The barge sortie rate only envisaged the use of 2/3 of the barges on the first sortie, while a mere 400 barges were needed for each of the following 7 sorties to sustain the offensive and transport follow on waves. Since turnaround time was at best 4 days, at most 100 barges would need to make the crossing each day to sustain campaign at full strength.[ “The Invasion of England 1940” , Peter Schenk, pp 232-235].


In practice Wehrmacht logistics through out the war , were never run at full strength or anything like capacity. This rarely slowed offensives since combat doctrine and tactics were more important. While lack of logistics did crimp operations and slow tempo, it didn’t prevent operations even when the delivery rate fell below 50% of capacity, as was the case when the Germans moved further and further into Russia in 1941. It was always a combination of effects that terminated campaigns against the Germans, only part of which was logistics.


50 Naval gun ships
http://www.nzcoastalshipping.com/dutchcoasters.html
Its reported roughly 100 “Coaster” vessels were also employed in the Sea lion plan. Coasters were miniature freighters of 100-400 tons able to haul large loads from small coastal ports to larger ports for mass shipment overseas on larger Freighters. They have limited range and facilities but large cargo space and hoist. Plan was to convert ~ 50 coasters each with a pair of light flak guns and to mount one 6” gun on each of twenty heavier coasters , while three 3” gun were to be mounted on each of 27 smaller coasters.

These boats had sand added to ballasts to increase stability and provide limited below water protection . In addition concrete was added to the wheelhouse and each gun mount had thin armored shield . This provided small arms resistance and splinter protection all round. In addition each ship was degaussed against magnetic mines.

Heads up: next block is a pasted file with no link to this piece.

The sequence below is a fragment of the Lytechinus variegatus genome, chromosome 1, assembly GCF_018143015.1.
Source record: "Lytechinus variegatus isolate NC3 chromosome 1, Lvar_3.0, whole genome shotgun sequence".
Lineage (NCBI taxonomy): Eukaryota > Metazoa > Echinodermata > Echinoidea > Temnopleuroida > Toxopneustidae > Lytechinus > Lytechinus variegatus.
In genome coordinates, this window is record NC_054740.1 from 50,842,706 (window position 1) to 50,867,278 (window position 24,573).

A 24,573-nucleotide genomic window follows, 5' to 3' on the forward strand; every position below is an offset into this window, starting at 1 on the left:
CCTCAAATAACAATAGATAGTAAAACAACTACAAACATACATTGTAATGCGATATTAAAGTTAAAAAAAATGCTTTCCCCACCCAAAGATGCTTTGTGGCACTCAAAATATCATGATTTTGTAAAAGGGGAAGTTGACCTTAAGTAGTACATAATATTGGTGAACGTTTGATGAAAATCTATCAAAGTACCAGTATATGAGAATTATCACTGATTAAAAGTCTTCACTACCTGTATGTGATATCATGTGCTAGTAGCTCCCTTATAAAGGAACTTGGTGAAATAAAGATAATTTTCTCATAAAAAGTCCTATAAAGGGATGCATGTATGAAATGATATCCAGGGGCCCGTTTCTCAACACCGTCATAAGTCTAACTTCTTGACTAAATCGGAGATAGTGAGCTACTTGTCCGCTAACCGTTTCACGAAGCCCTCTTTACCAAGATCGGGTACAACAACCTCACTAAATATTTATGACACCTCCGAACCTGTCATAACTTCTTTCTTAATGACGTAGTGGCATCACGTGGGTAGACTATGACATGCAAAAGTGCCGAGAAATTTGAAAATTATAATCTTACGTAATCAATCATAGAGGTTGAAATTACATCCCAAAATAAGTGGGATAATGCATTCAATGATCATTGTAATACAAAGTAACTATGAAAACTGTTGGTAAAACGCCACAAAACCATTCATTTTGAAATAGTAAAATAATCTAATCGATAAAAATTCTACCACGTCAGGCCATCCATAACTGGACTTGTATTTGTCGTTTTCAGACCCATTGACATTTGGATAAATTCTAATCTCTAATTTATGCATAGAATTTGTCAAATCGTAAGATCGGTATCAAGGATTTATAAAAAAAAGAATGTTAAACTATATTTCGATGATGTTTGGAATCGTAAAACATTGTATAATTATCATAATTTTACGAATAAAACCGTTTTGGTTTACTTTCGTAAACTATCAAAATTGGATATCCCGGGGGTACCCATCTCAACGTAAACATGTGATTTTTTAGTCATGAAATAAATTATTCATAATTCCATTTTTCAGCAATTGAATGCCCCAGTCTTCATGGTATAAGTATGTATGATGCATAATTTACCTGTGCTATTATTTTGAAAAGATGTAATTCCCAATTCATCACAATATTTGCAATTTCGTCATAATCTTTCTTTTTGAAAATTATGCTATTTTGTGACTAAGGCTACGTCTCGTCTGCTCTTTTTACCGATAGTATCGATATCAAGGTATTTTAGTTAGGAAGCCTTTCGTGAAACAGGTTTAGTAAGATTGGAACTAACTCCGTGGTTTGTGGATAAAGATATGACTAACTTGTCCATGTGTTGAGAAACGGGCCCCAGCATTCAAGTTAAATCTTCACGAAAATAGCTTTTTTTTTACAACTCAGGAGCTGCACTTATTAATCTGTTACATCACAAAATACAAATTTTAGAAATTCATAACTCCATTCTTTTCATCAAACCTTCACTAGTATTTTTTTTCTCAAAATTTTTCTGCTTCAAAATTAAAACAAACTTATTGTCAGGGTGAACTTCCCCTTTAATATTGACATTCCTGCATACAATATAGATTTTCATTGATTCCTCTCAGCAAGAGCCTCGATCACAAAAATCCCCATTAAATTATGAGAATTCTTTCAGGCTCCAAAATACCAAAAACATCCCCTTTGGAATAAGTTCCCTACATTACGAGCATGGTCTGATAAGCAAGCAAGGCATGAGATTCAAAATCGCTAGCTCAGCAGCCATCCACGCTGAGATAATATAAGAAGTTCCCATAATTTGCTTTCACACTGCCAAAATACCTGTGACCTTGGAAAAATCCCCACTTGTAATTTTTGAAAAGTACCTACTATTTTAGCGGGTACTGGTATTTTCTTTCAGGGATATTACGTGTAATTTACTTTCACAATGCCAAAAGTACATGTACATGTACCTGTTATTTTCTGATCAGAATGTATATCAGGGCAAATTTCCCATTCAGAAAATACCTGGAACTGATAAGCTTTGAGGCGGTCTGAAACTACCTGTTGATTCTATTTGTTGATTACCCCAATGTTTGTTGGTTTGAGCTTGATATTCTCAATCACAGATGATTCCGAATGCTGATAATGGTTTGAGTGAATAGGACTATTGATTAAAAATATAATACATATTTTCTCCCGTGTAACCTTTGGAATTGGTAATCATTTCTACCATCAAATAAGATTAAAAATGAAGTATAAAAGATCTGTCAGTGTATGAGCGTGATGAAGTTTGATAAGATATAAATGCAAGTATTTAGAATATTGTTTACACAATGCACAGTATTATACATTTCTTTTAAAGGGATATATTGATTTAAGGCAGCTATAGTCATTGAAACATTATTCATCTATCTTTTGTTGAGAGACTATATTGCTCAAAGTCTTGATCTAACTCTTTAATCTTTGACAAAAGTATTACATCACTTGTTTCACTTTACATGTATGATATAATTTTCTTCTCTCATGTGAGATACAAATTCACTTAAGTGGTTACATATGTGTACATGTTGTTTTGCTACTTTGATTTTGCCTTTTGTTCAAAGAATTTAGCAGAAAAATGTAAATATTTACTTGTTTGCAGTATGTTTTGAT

Historically only 5 of 20 heavy 6” gun coasters were converted and 27 lighter 3” gun coasters were converted. But another 200 guns/howitzers were made available for usage on such improvised gun ships. Although the ships were quite small they had high free boards allowing operations in ‘sea state 6’ or 3-4m waves and 40-50kph winds. [P Schenk “Invasion of England 1940” , pp 46-48].

Pioniersturmboot 39
It was planned to convert and deploy hundreds of fishing boats to land assault troops with each wave. The plan was to mount them on ramps on either side of the hundreds of fishing boats, Trawlers ,Coasters and Minesweepers. These boats were able to haul a 50-75 troops plus light arms and deploy them ashore @ 25kph [15knts] through a pair of assault boats launched and deposit and recovered through ramps mounted on the side of the boat. It was shown through trial and error that these fishing boats could launch the assault boats quite well traveling at ½ speed [IE 5-6 knts]. The assault boats were the Pioniersturmboot 39 , of which about 500 out of planned 1500 had been delivered in time for Sealion. By December about 800 had been assembles for this task, when the effort was halted.

[P Schenk “Invasion of England 1940” , pp 48-58].

Each invasion group had a leader boat 10knts speed, plus two tugs to tow one powered and one un powered barge. At a prearranged point the barges would be detached and the powered barge would tow the un powered barge into shore. Most barges had a light flak gun mounted amid ship , although hundreds mounted either 3" howitzers or Pak guns. While useless at hitting ships [3 near misses on 100 test shots @ 600-1000m range], they were thought to be very important in contributing fire support to landing troops, while vulnerable on the beaches.